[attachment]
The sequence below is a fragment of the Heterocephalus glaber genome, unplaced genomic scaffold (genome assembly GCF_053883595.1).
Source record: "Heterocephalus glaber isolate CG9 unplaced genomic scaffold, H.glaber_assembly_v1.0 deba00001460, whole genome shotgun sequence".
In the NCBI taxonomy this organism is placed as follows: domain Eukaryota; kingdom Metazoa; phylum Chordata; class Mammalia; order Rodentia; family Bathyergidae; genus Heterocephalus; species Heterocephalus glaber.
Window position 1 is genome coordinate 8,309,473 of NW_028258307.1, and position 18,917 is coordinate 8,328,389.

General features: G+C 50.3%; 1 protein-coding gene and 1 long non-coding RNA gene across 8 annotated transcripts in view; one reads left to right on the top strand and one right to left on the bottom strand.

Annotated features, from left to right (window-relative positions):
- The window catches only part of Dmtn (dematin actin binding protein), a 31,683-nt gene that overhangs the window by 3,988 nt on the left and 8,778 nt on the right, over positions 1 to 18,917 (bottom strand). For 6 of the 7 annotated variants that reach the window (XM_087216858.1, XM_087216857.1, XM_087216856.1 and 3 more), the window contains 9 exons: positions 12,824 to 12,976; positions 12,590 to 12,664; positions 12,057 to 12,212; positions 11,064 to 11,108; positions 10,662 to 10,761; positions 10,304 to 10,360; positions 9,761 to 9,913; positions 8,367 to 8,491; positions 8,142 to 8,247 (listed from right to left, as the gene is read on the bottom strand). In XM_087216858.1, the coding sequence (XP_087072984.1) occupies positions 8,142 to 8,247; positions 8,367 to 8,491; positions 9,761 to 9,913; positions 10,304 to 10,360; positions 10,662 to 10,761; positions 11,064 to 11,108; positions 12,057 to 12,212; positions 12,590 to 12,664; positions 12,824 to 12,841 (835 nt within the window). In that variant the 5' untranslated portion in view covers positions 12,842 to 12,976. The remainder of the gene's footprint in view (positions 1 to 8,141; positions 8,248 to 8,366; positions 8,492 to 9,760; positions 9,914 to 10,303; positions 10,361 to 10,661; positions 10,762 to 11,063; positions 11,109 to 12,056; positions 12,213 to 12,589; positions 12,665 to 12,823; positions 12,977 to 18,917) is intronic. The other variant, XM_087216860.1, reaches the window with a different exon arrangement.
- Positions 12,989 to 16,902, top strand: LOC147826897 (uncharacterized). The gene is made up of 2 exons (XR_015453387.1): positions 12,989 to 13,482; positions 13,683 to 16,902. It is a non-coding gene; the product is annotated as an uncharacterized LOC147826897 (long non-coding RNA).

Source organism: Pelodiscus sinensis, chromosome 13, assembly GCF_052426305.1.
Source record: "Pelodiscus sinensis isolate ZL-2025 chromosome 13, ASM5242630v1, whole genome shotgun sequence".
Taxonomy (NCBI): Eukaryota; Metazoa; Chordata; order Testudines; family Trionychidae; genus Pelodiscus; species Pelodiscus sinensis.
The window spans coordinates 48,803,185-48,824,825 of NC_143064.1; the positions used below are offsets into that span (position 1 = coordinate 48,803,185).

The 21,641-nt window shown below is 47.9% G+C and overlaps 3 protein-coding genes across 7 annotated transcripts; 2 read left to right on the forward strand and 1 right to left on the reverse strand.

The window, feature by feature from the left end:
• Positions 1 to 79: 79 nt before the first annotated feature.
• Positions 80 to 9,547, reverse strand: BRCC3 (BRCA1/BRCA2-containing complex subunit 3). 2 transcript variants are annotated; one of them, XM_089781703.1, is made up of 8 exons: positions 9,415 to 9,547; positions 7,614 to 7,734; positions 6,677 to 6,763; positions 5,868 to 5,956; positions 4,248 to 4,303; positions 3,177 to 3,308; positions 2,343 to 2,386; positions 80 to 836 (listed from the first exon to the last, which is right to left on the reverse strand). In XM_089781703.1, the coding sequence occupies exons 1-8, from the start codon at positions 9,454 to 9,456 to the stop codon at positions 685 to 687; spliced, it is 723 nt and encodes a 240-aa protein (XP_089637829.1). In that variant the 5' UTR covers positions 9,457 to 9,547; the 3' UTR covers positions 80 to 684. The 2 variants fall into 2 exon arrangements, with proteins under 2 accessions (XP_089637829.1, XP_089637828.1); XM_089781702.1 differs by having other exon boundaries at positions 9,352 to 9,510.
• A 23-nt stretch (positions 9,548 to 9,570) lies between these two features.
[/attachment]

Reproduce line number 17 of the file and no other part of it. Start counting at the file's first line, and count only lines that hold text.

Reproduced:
• A 23-nt stretch (positions 9,548 to 9,570) lies between these two features.